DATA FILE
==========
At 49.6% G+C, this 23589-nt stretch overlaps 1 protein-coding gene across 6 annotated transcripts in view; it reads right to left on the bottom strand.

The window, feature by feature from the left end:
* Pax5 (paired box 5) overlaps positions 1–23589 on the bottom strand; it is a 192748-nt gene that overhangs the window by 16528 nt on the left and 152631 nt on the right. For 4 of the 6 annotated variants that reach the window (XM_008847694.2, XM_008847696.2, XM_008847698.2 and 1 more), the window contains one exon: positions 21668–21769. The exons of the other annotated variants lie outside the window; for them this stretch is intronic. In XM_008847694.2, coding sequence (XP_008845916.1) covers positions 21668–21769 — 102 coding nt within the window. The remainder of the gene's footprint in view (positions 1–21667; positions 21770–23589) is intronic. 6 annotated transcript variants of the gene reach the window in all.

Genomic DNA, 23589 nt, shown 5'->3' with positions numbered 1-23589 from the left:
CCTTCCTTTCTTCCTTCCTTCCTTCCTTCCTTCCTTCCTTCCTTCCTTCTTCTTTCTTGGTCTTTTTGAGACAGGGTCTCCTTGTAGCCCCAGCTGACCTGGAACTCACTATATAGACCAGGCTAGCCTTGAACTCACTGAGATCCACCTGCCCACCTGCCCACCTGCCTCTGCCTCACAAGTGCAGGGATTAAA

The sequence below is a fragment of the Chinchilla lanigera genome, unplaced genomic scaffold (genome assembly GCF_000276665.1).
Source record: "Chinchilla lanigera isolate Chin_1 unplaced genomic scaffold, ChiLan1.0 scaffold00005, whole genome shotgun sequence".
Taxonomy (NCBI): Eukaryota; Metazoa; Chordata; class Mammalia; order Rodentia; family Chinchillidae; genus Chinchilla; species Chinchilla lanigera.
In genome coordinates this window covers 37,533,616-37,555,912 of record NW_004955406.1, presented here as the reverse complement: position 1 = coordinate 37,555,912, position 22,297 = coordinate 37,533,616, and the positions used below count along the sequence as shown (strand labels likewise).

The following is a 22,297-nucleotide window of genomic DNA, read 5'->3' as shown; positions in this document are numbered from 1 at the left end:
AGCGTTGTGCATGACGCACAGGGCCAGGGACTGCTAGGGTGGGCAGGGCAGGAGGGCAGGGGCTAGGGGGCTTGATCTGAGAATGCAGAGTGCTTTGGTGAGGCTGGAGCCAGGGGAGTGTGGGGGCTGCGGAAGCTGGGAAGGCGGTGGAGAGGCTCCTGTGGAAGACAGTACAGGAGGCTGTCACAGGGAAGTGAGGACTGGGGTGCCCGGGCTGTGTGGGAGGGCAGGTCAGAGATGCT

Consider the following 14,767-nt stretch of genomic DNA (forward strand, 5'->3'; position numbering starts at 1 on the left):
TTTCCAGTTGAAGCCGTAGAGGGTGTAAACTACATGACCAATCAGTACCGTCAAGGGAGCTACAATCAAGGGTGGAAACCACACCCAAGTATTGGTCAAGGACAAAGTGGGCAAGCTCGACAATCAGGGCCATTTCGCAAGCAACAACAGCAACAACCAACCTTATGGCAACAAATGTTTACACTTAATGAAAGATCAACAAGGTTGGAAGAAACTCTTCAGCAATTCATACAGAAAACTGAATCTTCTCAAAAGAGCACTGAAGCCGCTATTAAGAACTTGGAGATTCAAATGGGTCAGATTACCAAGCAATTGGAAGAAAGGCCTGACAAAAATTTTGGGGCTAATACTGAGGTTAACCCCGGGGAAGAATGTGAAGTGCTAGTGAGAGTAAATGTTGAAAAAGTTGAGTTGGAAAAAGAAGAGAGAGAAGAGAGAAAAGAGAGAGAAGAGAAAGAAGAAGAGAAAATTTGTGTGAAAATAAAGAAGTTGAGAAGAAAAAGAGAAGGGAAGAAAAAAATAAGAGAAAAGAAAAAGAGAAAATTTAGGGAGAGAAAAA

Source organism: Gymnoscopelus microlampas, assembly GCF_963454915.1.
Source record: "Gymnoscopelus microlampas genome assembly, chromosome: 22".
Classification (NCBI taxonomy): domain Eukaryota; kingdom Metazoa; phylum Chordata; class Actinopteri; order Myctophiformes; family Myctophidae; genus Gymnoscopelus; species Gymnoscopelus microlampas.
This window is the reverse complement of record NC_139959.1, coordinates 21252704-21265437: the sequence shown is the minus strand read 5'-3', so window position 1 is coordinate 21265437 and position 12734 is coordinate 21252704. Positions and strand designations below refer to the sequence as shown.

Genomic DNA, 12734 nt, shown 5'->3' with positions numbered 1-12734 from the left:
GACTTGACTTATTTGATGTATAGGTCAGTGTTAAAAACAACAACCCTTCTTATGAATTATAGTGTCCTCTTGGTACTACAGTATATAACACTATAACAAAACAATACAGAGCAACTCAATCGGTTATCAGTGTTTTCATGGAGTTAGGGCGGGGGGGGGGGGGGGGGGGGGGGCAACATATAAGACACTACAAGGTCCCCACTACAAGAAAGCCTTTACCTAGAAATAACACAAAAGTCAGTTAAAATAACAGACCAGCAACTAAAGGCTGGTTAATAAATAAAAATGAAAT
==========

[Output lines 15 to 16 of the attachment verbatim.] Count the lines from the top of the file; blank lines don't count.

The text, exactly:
Source record: "Gymnoscopelus microlampas genome assembly, chromosome: 22".
Classification (NCBI taxonomy): domain Eukaryota; kingdom Metazoa; phylum Chordata; class Actinopteri; order Myctophiformes; family Myctophidae; genus Gymnoscopelus; species Gymnoscopelus microlampas.